Unmade-up skirt

Unmade-up skirt

Unmade-up skirt


Skirt: tricel (cellulose triacetate)

Acquired from Audrey Butler

A regular feature of women’s magazines, both weekly and monthly, during the second half of the 20th Century was the ‘Cut out and Ready to Sew’ offer. Dressmaking patterns, ordered by post, had been available for some time from publishers, but this was something more – a complete garment cut out in a range of sizes and a choice of three or four colours, with everything needed to make it up – instructions, fastenings and interfacings, though, curiously, never sewing thread. Fiddly technical details like buttonholes were often already worked, and belts ready-made.

The middle- class monthly Housewife of May 1951 described its offer of a dress as ‘Ready cut out and so simple to make it could be any woman’s first attempt at dressmaking’. This suggests an aim of encouraging women to make their own clothes at a time of post- war shortages. Some of these offers were ambitious, requiring a certain level of skill from the home dressmaker. In the early 1980s, for example, Woman and Home offered a double- breasted tweed suit with an inverted knife pleat to the skirt, and a two-piece outfit designed by Jean Muir in her trade- mark synthetic jersey with tucks, topstitching, and rouleau button- fastening loops.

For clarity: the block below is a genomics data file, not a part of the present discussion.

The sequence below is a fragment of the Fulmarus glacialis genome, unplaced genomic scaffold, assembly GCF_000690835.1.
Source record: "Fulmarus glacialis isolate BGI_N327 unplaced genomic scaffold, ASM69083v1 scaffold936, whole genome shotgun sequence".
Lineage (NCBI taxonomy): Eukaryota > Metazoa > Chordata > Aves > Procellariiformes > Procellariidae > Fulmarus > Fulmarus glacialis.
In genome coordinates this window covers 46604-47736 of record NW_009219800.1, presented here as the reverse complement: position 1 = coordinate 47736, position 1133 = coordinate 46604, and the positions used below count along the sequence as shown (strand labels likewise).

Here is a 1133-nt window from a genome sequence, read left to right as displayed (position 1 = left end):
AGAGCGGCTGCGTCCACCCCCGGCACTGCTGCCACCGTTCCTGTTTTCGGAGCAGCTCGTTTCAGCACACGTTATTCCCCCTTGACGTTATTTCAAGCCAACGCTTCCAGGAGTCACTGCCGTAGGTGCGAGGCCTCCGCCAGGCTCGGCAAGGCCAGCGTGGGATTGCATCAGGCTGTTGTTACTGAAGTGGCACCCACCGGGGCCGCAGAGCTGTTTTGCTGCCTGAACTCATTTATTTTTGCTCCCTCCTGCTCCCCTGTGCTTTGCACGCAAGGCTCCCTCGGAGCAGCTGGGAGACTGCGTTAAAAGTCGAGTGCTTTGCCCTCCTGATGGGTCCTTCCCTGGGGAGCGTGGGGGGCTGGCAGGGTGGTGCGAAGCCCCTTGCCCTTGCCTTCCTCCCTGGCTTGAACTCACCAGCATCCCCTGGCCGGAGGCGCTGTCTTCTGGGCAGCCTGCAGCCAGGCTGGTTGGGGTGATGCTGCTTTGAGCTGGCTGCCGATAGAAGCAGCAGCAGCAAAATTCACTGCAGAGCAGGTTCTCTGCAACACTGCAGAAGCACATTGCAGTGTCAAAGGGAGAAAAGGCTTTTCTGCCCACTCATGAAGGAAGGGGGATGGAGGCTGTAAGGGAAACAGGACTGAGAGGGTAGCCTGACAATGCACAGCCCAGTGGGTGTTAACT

This Women’s Weekly ‘Cut out and Ready to Sew’ ready-pleated tricel skirt was donated by Audrey Butler, a family friend of John Bright from Essex. Audrey, her mother and sister were enthusiastic home sewers, and sent for many such packs from Woman’s Weekly and Woman and Home. Never made- up, it includes the original magazine offer page of 22nd October 1960, the packaging with the application coupon attached for return, the instructions, zip, belt and placket, all of which can be seen in Additional Images. On the reverse of the magazine page are knitting instructions for a jersey to wear with the skirt.

Additional Images

  • Unmade-up skirt